This could be one of the reasons for the Easterlin paradox: the theory that growing wealth does not seem to increase happiness (this is controversial . . . see my article on it here.)  Increasing wealth means we have more potential losses to worry about and this offsets any boost to wellbeing that we get from the gains.

Luckily, in the case of childbearing, Mother Nature has ways of making sure we aren’t discouraged by these possible risks.  So we don’t think about this at all when we’re actually making the baby.  These fears surface later when you realize you are expecting, or later still when you are watching your wife writhe in agony in the delivery room.

But it is hard to imagine accomplishing anything great in life without being able to move forward in the face of risk.  Helen Keller is quoted as saying, “Life is either a daring adventure, or nothing.”  You have to be willing to confront your fears to bask in the greatest rewards (as I am basking now with my darling son.)

It seems to me there are three healthy psychological strategies that we can take when confronting fear of loss:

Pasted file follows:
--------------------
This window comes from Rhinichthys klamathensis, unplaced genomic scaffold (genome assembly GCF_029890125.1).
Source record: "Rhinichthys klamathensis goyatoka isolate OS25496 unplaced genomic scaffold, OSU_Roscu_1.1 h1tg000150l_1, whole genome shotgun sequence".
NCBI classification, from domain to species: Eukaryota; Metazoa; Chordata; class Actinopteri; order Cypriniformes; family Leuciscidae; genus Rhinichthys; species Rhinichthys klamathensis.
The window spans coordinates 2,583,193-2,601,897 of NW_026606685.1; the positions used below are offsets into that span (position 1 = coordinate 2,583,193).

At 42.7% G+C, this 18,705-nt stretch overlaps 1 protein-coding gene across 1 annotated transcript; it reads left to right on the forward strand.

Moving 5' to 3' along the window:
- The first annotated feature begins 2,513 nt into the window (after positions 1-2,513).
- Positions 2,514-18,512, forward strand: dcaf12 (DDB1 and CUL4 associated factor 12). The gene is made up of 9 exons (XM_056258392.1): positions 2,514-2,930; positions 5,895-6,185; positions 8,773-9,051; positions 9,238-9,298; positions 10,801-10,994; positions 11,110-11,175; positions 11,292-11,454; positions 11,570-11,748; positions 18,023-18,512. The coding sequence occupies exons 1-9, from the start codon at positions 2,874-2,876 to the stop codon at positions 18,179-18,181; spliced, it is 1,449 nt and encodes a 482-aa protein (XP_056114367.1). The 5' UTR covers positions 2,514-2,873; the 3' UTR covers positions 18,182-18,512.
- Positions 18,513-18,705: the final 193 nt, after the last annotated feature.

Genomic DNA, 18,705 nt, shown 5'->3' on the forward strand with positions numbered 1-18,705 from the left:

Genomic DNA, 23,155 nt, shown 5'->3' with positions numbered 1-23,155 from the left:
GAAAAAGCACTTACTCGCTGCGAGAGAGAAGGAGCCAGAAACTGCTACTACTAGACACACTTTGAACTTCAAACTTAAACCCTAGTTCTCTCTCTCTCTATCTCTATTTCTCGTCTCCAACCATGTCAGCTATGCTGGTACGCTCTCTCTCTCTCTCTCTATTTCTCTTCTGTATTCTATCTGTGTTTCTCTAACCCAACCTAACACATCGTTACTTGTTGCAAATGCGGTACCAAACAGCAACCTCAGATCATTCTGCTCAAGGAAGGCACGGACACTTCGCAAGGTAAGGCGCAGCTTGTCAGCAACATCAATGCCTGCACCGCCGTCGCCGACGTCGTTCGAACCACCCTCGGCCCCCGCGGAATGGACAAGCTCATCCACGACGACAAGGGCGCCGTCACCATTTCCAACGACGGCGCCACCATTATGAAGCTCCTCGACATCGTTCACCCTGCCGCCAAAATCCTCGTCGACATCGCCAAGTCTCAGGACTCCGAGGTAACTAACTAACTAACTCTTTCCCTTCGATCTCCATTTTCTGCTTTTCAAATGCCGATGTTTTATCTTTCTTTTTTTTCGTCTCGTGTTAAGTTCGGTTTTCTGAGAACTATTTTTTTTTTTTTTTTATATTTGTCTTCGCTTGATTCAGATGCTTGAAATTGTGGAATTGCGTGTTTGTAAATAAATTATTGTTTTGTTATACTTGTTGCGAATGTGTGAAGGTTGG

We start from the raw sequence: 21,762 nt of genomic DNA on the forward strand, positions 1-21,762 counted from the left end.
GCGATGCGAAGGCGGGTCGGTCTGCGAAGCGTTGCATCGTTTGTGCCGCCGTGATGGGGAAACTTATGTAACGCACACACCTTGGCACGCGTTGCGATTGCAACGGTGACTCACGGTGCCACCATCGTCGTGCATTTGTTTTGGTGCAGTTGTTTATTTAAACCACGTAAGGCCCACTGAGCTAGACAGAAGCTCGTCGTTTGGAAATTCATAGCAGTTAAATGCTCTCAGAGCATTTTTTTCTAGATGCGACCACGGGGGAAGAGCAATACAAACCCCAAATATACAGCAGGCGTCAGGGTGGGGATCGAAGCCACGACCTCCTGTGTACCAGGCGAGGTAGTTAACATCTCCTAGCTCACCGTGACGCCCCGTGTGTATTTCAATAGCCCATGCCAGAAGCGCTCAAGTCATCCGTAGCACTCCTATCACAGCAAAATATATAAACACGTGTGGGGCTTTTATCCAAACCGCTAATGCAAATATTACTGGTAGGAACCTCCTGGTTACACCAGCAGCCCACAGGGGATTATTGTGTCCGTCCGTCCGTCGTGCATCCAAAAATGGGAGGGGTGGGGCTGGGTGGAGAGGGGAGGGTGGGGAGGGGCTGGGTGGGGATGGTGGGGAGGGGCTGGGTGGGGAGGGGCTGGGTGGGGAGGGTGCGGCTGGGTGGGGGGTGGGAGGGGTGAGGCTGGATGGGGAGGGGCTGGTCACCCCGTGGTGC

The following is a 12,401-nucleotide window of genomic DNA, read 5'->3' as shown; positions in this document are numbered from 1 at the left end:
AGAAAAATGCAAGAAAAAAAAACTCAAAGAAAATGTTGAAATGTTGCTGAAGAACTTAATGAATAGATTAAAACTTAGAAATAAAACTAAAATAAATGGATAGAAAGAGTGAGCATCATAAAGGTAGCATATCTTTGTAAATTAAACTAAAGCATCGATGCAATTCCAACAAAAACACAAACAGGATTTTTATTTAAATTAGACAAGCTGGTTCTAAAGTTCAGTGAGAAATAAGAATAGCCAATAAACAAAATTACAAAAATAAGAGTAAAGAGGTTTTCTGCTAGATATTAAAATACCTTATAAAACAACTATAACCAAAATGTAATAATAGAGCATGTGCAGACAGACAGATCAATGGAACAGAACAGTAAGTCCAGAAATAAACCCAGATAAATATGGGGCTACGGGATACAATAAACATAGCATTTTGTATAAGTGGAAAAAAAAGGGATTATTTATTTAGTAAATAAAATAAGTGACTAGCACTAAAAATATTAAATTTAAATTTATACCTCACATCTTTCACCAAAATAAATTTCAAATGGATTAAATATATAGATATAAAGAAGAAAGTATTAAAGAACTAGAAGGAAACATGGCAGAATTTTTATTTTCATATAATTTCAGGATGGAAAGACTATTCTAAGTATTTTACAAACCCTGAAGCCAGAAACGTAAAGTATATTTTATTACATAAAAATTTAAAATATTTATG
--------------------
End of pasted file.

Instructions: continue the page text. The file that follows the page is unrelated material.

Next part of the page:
1. Play it safe.  We exercise our loss aversion and take the safe road.  This strategy protects us from losses but jeopardizes our potential to live a life that is remarkable (see “safe is risky” at 14:19 in this great video from Seth Godin, who preaches the importance of taking risks to be successful.) Because of our aversion to loss, we have a good chance to overreact to fear, allowing it to prevent us from acting, even when action would be in our best interest.

2. Practice realistic optimism.  “Reality can be fuzzy,” says psychologist Sandra Schneider.  And perceived risk is often exactly that, a figment of our perceptions.  Realistic optimism means assessing concretely the reality of the situation and focusing on the positive possibilities from among the possible interpretations of the situation.  This helps us to maintain a realistic approach while not being derailed by our tendency to focus on the “worst case scenario.”